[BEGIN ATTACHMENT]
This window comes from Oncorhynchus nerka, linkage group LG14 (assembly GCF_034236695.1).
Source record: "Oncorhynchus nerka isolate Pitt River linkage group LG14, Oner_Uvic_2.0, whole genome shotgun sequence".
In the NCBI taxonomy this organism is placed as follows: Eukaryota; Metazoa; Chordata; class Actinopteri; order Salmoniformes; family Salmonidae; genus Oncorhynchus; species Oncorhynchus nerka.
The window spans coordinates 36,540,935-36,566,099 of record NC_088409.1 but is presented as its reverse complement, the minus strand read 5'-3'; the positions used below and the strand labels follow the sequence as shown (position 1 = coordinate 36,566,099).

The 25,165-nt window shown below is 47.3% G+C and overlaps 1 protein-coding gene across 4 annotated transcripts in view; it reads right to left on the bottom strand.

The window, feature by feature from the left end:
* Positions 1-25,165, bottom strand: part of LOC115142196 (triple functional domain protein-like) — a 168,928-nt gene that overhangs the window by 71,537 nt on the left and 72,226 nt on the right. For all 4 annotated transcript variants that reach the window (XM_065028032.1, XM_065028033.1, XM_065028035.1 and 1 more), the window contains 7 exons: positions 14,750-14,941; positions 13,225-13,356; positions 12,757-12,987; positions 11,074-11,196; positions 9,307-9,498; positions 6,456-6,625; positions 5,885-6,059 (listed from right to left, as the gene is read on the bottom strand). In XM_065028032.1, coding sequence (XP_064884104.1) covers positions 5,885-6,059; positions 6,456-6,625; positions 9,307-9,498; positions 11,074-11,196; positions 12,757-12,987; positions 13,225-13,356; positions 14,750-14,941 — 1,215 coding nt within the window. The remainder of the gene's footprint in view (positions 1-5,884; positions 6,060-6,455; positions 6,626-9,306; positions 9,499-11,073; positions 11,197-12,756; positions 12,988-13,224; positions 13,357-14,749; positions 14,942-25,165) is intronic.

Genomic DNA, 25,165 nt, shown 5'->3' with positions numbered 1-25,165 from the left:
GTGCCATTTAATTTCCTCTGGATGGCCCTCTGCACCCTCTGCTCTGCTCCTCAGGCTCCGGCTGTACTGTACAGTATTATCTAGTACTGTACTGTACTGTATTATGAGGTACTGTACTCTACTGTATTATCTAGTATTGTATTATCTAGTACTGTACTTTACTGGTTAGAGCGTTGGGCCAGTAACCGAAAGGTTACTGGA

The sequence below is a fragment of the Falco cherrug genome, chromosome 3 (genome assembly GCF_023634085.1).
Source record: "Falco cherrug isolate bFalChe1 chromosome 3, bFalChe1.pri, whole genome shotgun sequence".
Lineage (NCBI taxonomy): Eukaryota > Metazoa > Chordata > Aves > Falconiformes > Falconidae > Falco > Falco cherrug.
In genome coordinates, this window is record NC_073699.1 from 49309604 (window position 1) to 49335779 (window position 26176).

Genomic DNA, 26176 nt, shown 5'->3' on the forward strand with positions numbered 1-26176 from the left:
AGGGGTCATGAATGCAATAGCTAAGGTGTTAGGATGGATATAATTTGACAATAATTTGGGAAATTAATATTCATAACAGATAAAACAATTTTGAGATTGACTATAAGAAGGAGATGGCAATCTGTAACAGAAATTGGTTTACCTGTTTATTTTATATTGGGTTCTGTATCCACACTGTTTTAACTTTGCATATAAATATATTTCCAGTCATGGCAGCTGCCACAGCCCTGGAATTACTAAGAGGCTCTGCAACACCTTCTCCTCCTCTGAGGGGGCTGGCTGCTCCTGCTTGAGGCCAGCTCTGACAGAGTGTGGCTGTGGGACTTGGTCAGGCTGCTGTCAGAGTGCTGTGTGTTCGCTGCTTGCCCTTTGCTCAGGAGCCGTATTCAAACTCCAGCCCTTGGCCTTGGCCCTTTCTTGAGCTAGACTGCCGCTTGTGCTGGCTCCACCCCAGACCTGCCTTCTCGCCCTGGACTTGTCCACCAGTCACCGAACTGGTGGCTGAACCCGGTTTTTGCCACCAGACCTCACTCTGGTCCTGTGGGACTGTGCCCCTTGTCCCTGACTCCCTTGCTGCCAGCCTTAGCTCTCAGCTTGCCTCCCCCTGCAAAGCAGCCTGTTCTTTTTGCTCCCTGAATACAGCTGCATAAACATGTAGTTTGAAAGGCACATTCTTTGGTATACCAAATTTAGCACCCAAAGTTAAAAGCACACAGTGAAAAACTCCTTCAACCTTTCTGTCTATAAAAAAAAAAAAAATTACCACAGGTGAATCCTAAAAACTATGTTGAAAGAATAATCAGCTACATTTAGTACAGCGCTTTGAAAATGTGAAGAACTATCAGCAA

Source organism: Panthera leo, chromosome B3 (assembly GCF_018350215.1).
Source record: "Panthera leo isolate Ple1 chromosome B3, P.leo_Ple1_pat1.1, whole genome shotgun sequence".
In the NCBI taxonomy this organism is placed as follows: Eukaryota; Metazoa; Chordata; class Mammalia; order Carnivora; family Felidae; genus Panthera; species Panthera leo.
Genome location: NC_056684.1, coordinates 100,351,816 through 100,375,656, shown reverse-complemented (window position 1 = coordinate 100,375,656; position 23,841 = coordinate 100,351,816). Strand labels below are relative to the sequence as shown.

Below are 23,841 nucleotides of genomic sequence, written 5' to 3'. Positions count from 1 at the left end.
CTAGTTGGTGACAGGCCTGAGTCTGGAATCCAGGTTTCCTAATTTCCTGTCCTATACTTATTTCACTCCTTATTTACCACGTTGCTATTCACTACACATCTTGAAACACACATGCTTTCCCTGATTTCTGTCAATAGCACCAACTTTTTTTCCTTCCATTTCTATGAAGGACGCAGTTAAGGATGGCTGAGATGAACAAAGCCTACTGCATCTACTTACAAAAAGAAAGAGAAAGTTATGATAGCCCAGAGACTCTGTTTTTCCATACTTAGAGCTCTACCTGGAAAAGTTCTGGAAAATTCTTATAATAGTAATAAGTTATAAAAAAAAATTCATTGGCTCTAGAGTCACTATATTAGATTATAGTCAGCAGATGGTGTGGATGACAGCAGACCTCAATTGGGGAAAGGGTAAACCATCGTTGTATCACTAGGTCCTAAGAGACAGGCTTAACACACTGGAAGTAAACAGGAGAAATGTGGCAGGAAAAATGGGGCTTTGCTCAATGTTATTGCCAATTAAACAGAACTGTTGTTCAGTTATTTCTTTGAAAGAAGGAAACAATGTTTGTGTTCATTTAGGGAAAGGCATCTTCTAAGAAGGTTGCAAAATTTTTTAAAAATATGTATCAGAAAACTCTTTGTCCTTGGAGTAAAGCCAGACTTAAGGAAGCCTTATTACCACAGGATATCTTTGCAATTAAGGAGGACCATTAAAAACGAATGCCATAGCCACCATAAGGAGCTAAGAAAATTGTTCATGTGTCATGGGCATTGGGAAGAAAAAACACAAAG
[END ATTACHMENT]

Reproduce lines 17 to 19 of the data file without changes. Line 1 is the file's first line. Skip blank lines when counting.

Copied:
Source record: "Panthera leo isolate Ple1 chromosome B3, P.leo_Ple1_pat1.1, whole genome shotgun sequence".
In the NCBI taxonomy this organism is placed as follows: Eukaryota; Metazoa; Chordata; class Mammalia; order Carnivora; family Felidae; genus Panthera; species Panthera leo.
Genome location: NC_056684.1, coordinates 100,351,816 through 100,375,656, shown reverse-complemented (window position 1 = coordinate 100,375,656; position 23,841 = coordinate 100,351,816). Strand labels below are relative to the sequence as shown.